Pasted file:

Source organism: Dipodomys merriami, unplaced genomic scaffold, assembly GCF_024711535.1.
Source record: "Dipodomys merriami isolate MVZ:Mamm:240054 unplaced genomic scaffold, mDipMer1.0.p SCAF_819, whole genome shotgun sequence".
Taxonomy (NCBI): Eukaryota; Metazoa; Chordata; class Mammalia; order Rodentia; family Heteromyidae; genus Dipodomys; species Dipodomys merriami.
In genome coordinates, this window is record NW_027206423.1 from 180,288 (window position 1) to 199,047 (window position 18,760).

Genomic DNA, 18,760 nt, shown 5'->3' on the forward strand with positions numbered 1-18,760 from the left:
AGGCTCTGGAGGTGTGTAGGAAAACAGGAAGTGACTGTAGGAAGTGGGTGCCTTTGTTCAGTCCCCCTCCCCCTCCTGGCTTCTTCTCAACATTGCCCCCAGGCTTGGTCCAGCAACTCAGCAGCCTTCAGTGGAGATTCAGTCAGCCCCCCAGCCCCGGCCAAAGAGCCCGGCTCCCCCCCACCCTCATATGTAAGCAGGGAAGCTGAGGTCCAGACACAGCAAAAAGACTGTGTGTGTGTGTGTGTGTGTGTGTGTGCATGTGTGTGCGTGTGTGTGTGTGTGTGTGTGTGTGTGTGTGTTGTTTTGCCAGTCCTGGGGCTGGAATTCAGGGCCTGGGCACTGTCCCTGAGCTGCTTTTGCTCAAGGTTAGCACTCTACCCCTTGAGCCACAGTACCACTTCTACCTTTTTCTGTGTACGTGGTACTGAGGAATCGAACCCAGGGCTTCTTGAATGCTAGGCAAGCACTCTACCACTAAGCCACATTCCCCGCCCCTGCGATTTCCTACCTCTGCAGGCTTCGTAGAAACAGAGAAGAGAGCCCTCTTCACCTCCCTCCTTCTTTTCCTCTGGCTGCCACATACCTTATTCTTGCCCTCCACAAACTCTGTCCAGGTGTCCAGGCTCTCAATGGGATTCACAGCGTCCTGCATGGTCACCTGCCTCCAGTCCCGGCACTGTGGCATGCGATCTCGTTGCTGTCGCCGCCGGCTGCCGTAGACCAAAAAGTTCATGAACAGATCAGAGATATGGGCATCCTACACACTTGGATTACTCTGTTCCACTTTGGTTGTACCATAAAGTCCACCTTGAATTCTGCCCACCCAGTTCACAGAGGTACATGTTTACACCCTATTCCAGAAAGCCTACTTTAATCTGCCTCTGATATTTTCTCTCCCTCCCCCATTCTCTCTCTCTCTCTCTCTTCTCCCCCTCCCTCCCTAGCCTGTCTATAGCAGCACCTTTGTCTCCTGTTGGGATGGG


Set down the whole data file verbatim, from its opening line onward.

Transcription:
Source organism: Dipodomys merriami, unplaced genomic scaffold, assembly GCF_024711535.1.
Source record: "Dipodomys merriami isolate MVZ:Mamm:240054 unplaced genomic scaffold, mDipMer1.0.p SCAF_819, whole genome shotgun sequence".
Taxonomy (NCBI): Eukaryota; Metazoa; Chordata; class Mammalia; order Rodentia; family Heteromyidae; genus Dipodomys; species Dipodomys merriami.
In genome coordinates, this window is record NW_027206423.1 from 180,288 (window position 1) to 199,047 (window position 18,760).

Genomic DNA, 18,760 nt, shown 5'->3' on the forward strand with positions numbered 1-18,760 from the left:
AGGCTCTGGAGGTGTGTAGGAAAACAGGAAGTGACTGTAGGAAGTGGGTGCCTTTGTTCAGTCCCCCTCCCCCTCCTGGCTTCTTCTCAACATTGCCCCCAGGCTTGGTCCAGCAACTCAGCAGCCTTCAGTGGAGATTCAGTCAGCCCCCCAGCCCCGGCCAAAGAGCCCGGCTCCCCCCCACCCTCATATGTAAGCAGGGAAGCTGAGGTCCAGACACAGCAAAAAGACTGTGTGTGTGTGTGTGTGTGTGTGTGTGCATGTGTGTGCGTGTGTGTGTGTGTGTGTGTGTGTGTGTGTGTTGTTTTGCCAGTCCTGGGGCTGGAATTCAGGGCCTGGGCACTGTCCCTGAGCTGCTTTTGCTCAAGGTTAGCACTCTACCCCTTGAGCCACAGTACCACTTCTACCTTTTTCTGTGTACGTGGTACTGAGGAATCGAACCCAGGGCTTCTTGAATGCTAGGCAAGCACTCTACCACTAAGCCACATTCCCCGCCCCTGCGATTTCCTACCTCTGCAGGCTTCGTAGAAACAGAGAAGAGAGCCCTCTTCACCTCCCTCCTTCTTTTCCTCTGGCTGCCACATACCTTATTCTTGCCCTCCACAAACTCTGTCCAGGTGTCCAGGCTCTCAATGGGATTCACAGCGTCCTGCATGGTCACCTGCCTCCAGTCCCGGCACTGTGGCATGCGATCTCGTTGCTGTCGCCGCCGGCTGCCGTAGACCAAAAAGTTCATGAACAGATCAGAGATATGGGCATCCTACACACTTGGATTACTCTGTTCCACTTTGGTTGTACCATAAAGTCCACCTTGAATTCTGCCCACCCAGTTCACAGAGGTACATGTTTACACCCTATTCCAGAAAGCCTACTTTAATCTGCCTCTGATATTTTCTCTCCCTCCCCCATTCTCTCTCTCTCTCTCTCTTCTCCCCCTCCCTCCCTAGCCTGTCTATAGCAGCACCTTTGTCTCCTGTTGGGATGGG